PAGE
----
The amazing swine are transgenic, created by adding genetic material from jellyfish into a normal pig embryo.
It's hoped the pigs will boost the island's stem cell studies, as well as helping with the study of human disease. Researchers, from National Taiwan University's Department of Animal Science and Technology, say that although the pigs glow, they are otherwise no different from their relatives.
Taiwan is not claiming a world first. Others have bred partially fluorescent pigs before. But the scientists insist the three pigs they have produced are better.
They are the only ones that are green inside out. Even their heart and internal organs are green, they say. To create them, DNA from jellyfish was added to about 265 pig embryos which were implanted in eight different pigs. Four of the pigs became pregnant and three male piglets were born three months ago.
In daylight the researchers say the pigs' eyes, teeth and trotters look green. Their skin has a greenish tinge. In the dark, shine a blue light on them and they glow torch-light bright. The scientists will use the transgenic pigs to study human disease. Because the pig's genetic material is green, it is easy to spot.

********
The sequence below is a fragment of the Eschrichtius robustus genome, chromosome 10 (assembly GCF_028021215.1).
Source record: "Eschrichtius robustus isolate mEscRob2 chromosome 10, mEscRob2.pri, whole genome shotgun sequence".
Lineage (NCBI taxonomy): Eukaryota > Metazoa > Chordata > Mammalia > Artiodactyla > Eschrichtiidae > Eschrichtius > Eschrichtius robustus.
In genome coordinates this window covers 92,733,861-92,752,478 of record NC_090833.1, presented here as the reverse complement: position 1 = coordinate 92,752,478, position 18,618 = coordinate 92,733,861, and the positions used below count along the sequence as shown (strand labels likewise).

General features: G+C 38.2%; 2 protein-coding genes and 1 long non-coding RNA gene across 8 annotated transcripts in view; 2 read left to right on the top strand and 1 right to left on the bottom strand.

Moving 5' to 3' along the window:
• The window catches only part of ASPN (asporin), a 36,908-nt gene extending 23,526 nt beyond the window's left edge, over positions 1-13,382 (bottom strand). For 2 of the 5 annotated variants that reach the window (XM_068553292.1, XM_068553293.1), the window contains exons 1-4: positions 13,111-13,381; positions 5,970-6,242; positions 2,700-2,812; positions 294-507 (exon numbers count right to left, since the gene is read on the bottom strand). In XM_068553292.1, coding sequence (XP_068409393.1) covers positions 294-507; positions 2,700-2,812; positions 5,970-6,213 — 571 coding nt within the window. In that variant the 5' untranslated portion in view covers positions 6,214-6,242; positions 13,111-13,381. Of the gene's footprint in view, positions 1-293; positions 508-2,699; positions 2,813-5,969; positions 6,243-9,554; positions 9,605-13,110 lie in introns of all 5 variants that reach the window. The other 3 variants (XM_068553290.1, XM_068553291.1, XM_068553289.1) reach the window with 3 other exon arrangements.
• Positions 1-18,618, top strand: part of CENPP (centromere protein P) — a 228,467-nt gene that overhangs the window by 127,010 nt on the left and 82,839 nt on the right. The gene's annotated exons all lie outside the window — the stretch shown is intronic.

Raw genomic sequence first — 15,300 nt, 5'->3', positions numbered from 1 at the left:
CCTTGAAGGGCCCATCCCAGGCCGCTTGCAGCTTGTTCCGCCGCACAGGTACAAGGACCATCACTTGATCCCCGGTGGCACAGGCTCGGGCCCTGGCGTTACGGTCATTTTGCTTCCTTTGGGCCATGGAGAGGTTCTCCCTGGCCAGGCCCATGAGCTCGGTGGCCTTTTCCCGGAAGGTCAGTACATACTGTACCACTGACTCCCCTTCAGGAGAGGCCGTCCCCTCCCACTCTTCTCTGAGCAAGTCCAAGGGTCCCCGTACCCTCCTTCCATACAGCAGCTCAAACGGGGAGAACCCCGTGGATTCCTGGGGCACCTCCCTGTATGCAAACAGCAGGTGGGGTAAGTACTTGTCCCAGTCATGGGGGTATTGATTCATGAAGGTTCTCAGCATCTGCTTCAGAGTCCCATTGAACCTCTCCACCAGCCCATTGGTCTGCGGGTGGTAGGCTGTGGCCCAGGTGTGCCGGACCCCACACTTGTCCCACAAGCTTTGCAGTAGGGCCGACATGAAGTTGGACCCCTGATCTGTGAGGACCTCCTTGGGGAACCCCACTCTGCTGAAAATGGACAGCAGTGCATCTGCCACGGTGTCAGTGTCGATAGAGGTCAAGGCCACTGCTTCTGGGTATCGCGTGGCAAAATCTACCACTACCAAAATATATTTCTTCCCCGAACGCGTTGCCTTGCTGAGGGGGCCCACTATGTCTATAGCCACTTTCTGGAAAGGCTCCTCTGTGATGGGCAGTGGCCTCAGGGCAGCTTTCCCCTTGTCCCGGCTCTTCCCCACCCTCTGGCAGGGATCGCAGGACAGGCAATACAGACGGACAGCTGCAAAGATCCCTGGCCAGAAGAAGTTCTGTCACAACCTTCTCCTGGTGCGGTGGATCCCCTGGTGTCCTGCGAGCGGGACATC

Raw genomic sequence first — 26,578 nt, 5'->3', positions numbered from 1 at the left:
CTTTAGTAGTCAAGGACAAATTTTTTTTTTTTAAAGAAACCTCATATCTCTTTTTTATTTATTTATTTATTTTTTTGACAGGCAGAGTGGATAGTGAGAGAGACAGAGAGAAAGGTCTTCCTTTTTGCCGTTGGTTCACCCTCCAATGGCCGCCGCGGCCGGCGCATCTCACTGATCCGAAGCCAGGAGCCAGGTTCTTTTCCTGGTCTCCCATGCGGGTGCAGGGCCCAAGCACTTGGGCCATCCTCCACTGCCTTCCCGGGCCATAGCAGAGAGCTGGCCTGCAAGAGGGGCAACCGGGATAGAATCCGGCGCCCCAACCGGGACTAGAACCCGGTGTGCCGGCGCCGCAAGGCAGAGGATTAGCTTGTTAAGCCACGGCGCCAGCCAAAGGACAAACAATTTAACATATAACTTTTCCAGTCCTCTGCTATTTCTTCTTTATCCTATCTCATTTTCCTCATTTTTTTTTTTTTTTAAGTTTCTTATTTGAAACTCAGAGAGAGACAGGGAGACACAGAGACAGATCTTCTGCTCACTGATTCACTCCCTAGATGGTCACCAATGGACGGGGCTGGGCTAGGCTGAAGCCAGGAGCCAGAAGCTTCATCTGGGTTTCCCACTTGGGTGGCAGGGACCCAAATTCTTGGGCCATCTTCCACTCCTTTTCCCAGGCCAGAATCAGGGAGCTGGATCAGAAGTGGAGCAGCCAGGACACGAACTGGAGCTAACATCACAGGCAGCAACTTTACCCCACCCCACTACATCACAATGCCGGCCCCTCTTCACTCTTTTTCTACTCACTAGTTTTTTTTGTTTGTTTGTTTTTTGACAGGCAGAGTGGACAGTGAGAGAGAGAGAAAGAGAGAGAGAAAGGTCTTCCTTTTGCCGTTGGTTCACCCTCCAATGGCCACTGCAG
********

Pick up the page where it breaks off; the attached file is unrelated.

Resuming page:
So if, for instance, some of its stem cells are injected into another animal, scientists can track how they develop without the need for a biopsy or invasive test. But creating them has not been easy. Many of the altered embryos failed to develop.
The researchers say they hope the new, green pigs will mate with ordinary female pigs to create a new generation - much greater numbers of transgenic pigs for use in research.
Last year, another group of Taiwanese scientists claimed to have discovered an alternative to mice for testing new drugs. They used flourescent fish to demonstrate the effects of new medicine on cancerous tumours.